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State approval of Brenau nursing program is 'conditional'
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Dina Hewett, director of Brenau University’s school of nursing, shows off one of the school’s simulation labs. - photo by Nick Dentamaro

Georgia Board of Nursing pass rates

Brenau University first-time candidates
2010: 76 percent
2011: 75.3 percent
2012: 86.1 percent
2013: 73.24 percent
Four-year average: 77.66 percent

Although Brenau University now boasts three doctoral programs, including a doctorate of nursing practice, the nursing program’s state approval is “conditional.”

The Georgia Board of Nursing requires a current four-year average pass rate of 80 percent from first-time board test takers, according to Dina Hewett, school of nursing director.

“The board looks at a four-year rolling average of first-time success taking the NCLEX-RN, or the test you take when you graduate from nursing school to become a registered nurse,” Hewett said.

Brenau’s four-year average from 2010 to 2013 was 77.66 percent.

The nursing department requires national accreditation from the Commission on Collegiate Nursing Education and the Accreditation Commission for Education in Nursing, both of which are not in question. However, approval from the state board is conditional due to the subpar board passing rates.

“Our accreditation has never been in question, ever,” said Gale Starich, College of Health Sciences dean. “In nursing, we have an additional layer of approval that is all managed through the Secretary of State’s office. So all nursing programs are required to have board of nursing approval.”

Hewett said being on conditional approval means a board representative visits annually to review the program, make suggestions and meet with faculty and students.

“We had a good visit from the Georgia board of nursing back in October,” Hewett said. “... It was a very good review and we have some good things coming out of that.”

Starich said the consultant from the state board does not come simply to examine or judge the program but to help the program improve. She said they “got lucky” with their consultant this year, who happens to be a Brenau alumnus.

Starich also said she has never heard of a school’s approval being revoked entirely because of its pass rate.

According the Secretary of State’s Office, only two nursing schools in the state currently have conditional approval: Brenau and Bauder College.

According to a release from the board in March 2011, the university’s average fell below 80 percent that year, at which time the board imposed conditional approval and asked for a plan of action from the university.

The board will continue to do so and require annual site visits until the average again rises above 80 percent.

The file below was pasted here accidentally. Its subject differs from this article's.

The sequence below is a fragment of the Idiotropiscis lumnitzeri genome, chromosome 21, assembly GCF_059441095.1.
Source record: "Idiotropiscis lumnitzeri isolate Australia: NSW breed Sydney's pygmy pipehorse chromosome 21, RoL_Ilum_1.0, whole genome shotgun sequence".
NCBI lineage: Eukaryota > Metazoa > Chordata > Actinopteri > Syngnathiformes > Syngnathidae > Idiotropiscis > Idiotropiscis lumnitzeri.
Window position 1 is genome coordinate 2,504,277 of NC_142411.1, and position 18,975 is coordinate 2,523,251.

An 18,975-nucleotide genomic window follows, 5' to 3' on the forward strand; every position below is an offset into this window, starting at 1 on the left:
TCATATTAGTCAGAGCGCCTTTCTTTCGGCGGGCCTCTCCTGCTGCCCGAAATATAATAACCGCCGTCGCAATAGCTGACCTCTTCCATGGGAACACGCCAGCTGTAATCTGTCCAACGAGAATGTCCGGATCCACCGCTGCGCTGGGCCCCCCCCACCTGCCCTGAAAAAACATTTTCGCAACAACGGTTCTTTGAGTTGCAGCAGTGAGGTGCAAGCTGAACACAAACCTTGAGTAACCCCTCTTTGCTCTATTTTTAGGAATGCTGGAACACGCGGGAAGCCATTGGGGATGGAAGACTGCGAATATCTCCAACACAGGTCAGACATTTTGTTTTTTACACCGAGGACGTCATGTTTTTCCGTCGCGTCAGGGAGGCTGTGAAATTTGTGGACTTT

Brenau had a 75.3 percent pass rate in 2011. The rate jumped to 86.1 in 2012, but it fell again to 73.24 percent last year.

Starich said they have “analyzed the devil out of this,” and are determining why Brenau nursing graduates struggle when taking the board exam for the first time.

“What we were finding out as we dug into what’s going on is many times our students did not go ahead and take the board exam as soon as they graduated, when all that knowledge was fresh,” Hewett said.

Hewett said one of the challenges of maintaining the 80 percent average is that it only includes first-time board takers. She said Brenau graduates who take the board a second time have a 95 percent pass rate.

Starich said they also determined that the biggest predictor of success on the board exam is excellence in science prerequisites and in the two medical-surgical courses the program offers. These courses focus on taking care of a hospital’s most difficult patients.

To improve the pass rate, the 50-year-old nursing program will focus on aiding students in these areas, and it will take a more technological focus.

“There are always some surprises, or very strong students who don’t do well the first time,” Starich said. “That speaks to the psychological aspect of taking high-stakes, computerized testing.”

This year, the university imbedded new NCLEX-style testing in every nursing class to prepare students for the environment in which they will take the board exam. It also constructed a state-of-the-art computer lab in the nursing school, and instituted a program to help students deal with the stress of high-stakes testing.

“Once you hit the panic button, your brain just kind of empties,” Starich said. “So we had a nice pilot program this fall with about 40 students to address that.”

Hewett said the efforts this year have helped already, and officials expect the 2014 pass rate to be close to 83 percent. That would put the four-year average at 79.41 percent, still just below the necessary score.

“The 73 percent last year hurt us,” Starich said. “But we will come back from it.”

David Morrison, vice president of communications, said the state’s high demand for health care professionals has helped motivate the administration to see its students improve.

“Brenau nursing graduates historically get jobs when they graduate at the rate of almost 100 percent, and that’s a function of the reputation of the school, which is very, very good,” Morrison said. “Still, even though we’re significantly above the exam pass rate this year, we’ll be working harder even to improve.”

Hewett said while it is important to the university to improve the state board passing rates from their graduates, it is actually not the No. 1 priority.

“Beyond all that, we want to produce an excellent nurse,” Hewett said. “We want to ensure we are producing a nurse that is ready to take care of patients amid all the challenges that hospitals have. They need to be knowledgeable and ready to hit the ground running.

“That’s what we’re focusing on.”

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